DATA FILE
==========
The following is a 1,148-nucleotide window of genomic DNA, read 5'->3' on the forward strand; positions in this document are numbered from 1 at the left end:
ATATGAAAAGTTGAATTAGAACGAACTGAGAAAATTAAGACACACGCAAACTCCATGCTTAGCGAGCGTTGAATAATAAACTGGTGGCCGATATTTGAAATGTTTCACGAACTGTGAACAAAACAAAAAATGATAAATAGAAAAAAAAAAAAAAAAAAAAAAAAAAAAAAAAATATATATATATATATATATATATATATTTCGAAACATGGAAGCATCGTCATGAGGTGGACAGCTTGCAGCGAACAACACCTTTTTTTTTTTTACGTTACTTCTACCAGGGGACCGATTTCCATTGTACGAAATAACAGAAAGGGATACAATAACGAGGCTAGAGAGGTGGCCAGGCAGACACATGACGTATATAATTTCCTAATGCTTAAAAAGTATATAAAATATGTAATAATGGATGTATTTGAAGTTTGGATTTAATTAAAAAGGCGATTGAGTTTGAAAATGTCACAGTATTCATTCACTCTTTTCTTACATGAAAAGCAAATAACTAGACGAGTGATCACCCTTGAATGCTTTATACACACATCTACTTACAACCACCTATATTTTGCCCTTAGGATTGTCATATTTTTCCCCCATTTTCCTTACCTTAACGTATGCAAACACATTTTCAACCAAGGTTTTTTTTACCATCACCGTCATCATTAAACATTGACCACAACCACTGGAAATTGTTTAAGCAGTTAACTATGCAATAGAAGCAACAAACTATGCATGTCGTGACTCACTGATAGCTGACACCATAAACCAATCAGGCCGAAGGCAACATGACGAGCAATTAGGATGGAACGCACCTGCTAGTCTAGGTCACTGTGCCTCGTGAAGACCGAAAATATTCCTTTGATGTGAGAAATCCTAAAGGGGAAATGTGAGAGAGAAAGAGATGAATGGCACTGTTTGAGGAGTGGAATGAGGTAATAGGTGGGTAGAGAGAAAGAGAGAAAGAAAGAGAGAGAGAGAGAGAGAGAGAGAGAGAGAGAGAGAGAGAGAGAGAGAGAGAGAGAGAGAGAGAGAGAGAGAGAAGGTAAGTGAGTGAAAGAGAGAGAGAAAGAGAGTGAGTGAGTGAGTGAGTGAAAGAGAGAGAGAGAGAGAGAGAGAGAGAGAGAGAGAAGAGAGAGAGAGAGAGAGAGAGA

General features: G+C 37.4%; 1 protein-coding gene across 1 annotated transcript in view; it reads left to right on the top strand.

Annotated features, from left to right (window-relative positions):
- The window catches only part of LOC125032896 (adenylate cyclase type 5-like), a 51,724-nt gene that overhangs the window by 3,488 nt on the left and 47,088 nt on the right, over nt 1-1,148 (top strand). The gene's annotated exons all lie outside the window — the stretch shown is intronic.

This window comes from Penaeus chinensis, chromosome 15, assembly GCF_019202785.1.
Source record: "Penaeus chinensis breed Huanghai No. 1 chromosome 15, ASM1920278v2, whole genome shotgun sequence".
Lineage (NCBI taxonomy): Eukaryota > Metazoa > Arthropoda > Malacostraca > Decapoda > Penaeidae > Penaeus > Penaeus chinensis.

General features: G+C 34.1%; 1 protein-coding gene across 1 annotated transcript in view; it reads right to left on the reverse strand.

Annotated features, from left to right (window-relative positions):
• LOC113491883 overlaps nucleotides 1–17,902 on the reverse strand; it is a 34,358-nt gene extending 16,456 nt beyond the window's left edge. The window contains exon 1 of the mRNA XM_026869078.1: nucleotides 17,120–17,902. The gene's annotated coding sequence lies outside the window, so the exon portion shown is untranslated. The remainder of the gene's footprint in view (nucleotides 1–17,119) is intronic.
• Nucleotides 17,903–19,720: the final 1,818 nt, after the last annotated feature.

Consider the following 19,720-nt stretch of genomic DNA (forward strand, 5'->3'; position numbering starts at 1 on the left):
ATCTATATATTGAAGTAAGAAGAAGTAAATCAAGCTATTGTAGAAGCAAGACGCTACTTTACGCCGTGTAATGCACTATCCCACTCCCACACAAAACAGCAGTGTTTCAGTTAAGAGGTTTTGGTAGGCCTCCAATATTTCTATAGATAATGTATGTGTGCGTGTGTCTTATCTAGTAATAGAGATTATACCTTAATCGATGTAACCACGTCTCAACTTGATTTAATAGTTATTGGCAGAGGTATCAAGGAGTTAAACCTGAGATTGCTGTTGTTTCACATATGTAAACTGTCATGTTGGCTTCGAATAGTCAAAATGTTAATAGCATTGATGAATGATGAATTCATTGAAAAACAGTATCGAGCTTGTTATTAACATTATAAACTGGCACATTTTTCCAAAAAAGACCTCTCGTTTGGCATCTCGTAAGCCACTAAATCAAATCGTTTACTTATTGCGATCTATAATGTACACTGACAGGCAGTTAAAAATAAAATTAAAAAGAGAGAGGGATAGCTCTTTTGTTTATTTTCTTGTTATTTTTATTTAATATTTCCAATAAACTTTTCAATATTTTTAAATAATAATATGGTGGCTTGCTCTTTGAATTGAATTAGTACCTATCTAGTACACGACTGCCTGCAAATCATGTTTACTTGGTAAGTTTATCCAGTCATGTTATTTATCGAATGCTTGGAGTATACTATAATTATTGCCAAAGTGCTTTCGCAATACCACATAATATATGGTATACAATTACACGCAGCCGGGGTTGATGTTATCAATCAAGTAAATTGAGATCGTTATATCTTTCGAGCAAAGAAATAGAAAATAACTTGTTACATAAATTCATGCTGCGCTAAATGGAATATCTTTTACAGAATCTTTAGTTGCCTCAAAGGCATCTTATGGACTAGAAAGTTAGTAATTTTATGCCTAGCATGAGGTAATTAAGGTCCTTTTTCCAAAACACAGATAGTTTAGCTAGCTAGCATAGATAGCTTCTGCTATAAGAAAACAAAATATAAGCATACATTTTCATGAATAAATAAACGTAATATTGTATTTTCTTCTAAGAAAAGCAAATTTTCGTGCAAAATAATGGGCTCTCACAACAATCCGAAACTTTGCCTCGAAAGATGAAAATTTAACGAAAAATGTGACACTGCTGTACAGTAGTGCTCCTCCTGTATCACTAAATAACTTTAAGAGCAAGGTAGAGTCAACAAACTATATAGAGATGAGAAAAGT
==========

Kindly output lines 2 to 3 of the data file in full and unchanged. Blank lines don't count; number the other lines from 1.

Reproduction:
ATATGAAAAGTTGAATTAGAACGAACTGAGAAAATTAAGACACACGCAAACTCCATGCTTAGCGAGCGTTGAATAATAAACTGGTGGCCGATATTTGAAATGTTTCACGAACTGTGAACAAAACAAAAAATGATAAATAGAAAAAAAAAAAAAAAAAAAAAAAAAAAAAAAAATATATATATATATATATATATATATATTTCGAAACATGGAAGCATCGTCATGAGGTGGACAGCTTGCAGCGAACAACACCTTTTTTTTTTTTACGTTACTTCTACCAGGGGACCGATTTCCATTGTACGAAATAACAGAAAGGGATACAATAACGAGGCTAGAGAGGTGGCCAGGCAGACACATGACGTATATAATTTCCTAATGCTTAAAAAGTATATAAAATATGTAATAATGGATGTATTTGAAGTTTGGATTTAATTAAAAAGGCGATTGAGTTTGAAAATGTCACAGTATTCATTCACTCTTTTCTTACATGAAAAGCAAATAACTAGACGAGTGATCACCCTTGAATGCTTTATACACACATCTACTTACAACCACCTATATTTTGCCCTTAGGATTGTCATATTTTTCCCCCATTTTCCTTACCTTAACGTATGCAAACACATTTTCAACCAAGGTTTTTTTTACCATCACCGTCATCATTAAACATTGACCACAACCACTGGAAATTGTTTAAGCAGTTAACTATGCAATAGAAGCAACAAACTATGCATGTCGTGACTCACTGATAGCTGACACCATAAACCAATCAGGCCGAAGGCAACATGACGAGCAATTAGGATGGAACGCACCTGCTAGTCTAGGTCACTGTGCCTCGTGAAGACCGAAAATATTCCTTTGATGTGAGAAATCCTAAAGGGGAAATGTGAGAGAGAAAGAGATGAATGGCACTGTTTGAGGAGTGGAATGAGGTAATAGGTGGGTAGAGAGAAAGAGAGAAAGAAAGAGAGAGAGAGAGAGAGAGAGAGAGAGAGAGAGAGAGAGAGAGAGAGAGAGAGAGAGAGAGAGAGAGAGAGAGAAGGTAAGTGAGTGAAAGAGAGAGAGAAAGAGAGTGAGTGAGTGAGTGAGTGAAAGAGAGAGAGAGAGAGAGAGAGAGAGAGAGAGAGAAGAGAGAGAGAGAGAGAGAGAGA

General features: G+C 37.4%; 1 protein-coding gene across 1 annotated transcript in view; it reads left to right on the top strand.